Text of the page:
Saturday, November 22, 2014

Interview with S. Krashen: compelling input, the origins of the theory, "proving" hypotheses, greatest professional influence


Interview published in Teaching Times #71, Fall 2014, p. 4. TESOL France  (www.Tesol-France.org).

We are delighted that you will be one of the speakers at the TESOL France 2014 Colloquium. What will you be talking about?

SK: I will talk about something that is obvious to most people, but was not obvious not to us, professional language teachers: Most people are not especially interested in acquiring second languages.  But they are very interested in hearing good stories, reading good books, and having interesting conversations. Fortunately, hearing stories, reading good books and having interesting conversations, in other words, getting COMPELLING comprensible input, is the best way to acquire language. 

For many, your distinction between language acquisition and language learning is appealing since it seems relatively intuitive. How far did intuition and your own learning experiences inform your hypotheses?

SK: The acquisition-learning hypothesis came from some problems in the research:

First, it appeared that sometimes adult second language acquirers' errors followed the "natural order" of acquisition (early acquired were most accurate), but sometimes they didn't. It was clear that the natural order was present in conversational situations, and the "unnatural" order occurred in "test" situations.

Second was a case history co-authored with Pauline Pon, an acquirer of English as a second language. We examined her own English production and found that she made many "careless" errors in speech, but could nearly always correct them when shown the errors on written down.

These two cases led to the same hypothesis: There are two systems at work – a natural "acquired" system identical to the system children use in first and second language acquisition and production, and a consciously "learned" system that adults who have had instruction use in situations when they have time to think about rules and are focussed on form.  So Pauline Pon did not worry about consciously learned rules in normal communication, but she could apply them when she was thinking about form and had time.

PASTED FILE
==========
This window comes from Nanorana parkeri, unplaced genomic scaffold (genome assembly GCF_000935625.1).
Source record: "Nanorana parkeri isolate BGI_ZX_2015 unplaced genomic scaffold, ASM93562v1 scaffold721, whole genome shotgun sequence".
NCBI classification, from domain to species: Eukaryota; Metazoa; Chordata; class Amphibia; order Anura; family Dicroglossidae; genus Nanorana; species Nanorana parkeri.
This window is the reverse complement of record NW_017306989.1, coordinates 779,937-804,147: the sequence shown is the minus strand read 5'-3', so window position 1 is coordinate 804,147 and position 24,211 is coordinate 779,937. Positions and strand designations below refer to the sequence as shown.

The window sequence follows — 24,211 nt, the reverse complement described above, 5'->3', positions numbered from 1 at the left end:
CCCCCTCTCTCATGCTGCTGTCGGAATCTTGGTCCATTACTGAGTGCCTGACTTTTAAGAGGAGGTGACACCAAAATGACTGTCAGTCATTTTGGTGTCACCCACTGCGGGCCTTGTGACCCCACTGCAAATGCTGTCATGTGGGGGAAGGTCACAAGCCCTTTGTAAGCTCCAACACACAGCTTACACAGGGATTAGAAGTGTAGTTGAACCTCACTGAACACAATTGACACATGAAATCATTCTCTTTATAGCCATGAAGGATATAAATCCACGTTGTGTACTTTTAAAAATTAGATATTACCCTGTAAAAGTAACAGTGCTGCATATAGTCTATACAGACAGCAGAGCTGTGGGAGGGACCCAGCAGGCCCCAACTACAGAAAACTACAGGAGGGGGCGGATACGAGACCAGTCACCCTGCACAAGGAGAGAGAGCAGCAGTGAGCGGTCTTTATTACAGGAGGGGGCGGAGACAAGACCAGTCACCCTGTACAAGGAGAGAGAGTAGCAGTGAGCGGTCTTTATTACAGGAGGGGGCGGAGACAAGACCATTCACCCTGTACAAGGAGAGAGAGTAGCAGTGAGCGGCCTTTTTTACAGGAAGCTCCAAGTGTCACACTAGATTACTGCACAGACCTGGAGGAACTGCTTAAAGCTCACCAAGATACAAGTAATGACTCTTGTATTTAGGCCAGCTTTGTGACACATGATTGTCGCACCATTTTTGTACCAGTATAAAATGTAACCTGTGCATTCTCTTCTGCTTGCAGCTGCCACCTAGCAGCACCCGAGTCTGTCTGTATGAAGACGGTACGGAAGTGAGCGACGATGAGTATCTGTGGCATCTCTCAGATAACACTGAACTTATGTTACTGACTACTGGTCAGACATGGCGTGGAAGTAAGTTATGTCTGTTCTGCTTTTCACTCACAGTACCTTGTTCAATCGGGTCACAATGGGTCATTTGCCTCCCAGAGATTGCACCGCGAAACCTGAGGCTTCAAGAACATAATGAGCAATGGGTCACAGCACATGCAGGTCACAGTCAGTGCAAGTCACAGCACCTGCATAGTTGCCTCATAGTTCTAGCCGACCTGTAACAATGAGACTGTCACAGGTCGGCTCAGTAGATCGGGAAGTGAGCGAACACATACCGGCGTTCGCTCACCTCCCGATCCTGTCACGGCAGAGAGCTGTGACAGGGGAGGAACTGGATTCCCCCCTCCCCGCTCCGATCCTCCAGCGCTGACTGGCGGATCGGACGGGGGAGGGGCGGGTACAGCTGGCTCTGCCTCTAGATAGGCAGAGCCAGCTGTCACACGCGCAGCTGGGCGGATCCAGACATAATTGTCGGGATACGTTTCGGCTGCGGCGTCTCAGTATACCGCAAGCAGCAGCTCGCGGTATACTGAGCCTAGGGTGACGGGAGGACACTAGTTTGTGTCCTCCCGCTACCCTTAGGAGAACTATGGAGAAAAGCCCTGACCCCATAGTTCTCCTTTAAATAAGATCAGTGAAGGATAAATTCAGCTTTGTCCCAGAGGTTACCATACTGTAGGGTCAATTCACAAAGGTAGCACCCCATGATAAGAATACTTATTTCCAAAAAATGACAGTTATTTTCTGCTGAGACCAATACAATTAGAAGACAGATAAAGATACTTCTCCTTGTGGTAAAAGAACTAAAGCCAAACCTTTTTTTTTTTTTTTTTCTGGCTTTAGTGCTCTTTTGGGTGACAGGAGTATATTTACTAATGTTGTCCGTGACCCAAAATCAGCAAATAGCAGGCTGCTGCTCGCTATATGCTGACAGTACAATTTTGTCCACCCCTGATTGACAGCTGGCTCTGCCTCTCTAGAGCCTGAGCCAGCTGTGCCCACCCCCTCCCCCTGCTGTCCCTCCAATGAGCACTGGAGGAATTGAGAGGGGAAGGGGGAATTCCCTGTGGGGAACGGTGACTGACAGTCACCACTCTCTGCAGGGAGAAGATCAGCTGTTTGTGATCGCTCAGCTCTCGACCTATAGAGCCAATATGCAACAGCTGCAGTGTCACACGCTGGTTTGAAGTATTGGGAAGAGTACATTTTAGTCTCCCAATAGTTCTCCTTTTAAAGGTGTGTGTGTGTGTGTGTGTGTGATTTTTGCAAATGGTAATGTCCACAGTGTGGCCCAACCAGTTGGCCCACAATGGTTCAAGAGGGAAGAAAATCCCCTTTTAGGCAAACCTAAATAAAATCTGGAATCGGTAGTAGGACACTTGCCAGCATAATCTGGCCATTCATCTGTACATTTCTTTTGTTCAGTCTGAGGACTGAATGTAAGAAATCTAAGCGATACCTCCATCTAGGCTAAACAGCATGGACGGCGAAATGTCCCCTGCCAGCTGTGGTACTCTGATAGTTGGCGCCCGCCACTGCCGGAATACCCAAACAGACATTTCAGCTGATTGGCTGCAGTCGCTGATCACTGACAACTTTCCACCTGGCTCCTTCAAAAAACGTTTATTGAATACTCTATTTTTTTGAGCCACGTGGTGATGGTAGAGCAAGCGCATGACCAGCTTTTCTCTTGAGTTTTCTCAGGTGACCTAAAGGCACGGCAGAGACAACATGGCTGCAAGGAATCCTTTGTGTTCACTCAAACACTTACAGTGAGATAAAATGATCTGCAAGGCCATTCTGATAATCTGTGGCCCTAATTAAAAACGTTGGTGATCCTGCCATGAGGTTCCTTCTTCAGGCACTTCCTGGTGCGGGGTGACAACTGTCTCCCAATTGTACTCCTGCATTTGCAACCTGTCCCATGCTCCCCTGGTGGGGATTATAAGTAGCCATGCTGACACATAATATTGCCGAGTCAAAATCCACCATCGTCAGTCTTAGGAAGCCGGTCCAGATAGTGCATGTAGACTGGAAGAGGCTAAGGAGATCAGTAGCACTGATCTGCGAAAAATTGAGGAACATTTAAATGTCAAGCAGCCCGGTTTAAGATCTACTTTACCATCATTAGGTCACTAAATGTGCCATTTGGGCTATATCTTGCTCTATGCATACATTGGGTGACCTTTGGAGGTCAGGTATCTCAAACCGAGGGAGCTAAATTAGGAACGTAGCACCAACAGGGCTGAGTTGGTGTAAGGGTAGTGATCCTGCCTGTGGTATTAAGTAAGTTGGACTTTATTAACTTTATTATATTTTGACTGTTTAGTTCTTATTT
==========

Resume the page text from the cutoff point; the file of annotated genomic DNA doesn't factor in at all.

So far, your famous hypotheses on language acquisition remain hypotheses. Do you think it will ever be possible or even desirable to prove them?

SK: They will always be hypotheses because that's the way science works.  We can never "prove" any scientific hypothesis, because it is always possible that a counterexample will appear.  

But there have been no counterexamples to the original hypotheses, in my opinion. Also, the hypotheses have been shown to work quite well in different areas. They were based on research in adult second language acquisition, but subsequent reearch has shown that they work well for child second language acquisition, child language acquisition, and literacy development.  They also help explain why certain bilingual education programs are successful and others are not.

I have also been looking at research on animal language and so far the comprehension hypothesis shows promise.  I hope that the next frontier will be "exolinguistics": will the comprehension hypothesis help us acquire alien languages and will aliens be able to acquire our languages via comprehensible input?

What do you think is the single most important takeaway for a classroom teacher from your work?

SK: We acquire language and develop literacy when we understand messages, and for optimal acquisition, input should be compelling, so interesting that students forget it is in another language.

Your work has been incredibly influential for a great many people interested in Second Language Acquisition for both research and practical purposes. Who has been your greatest professional influence? 

SK: Frank Smith, for sure. When I read Reading without Nonsense in 1983, I discovered that he had come to similar conclusions about the importance of comprehension, based on very different evidence. He also presented his work far more coherently than I did. This stimulated my interest in reading and writing.

How would you like to be remembered?

SK: Let me change this question to a different one: What do I want to accomplish? In addition to more work in language and literacy development, I have a modest goal: Stop the world wide overtesting movement, the drive to "test the world" (see http://edushyster.com/?p=3559), led by the Common Core in the US, a movement that has no foundation in research, bleeds educational systems of needed money, and profits only testing and computer companies; a perfect example of "take from the needy and give to the greedy."


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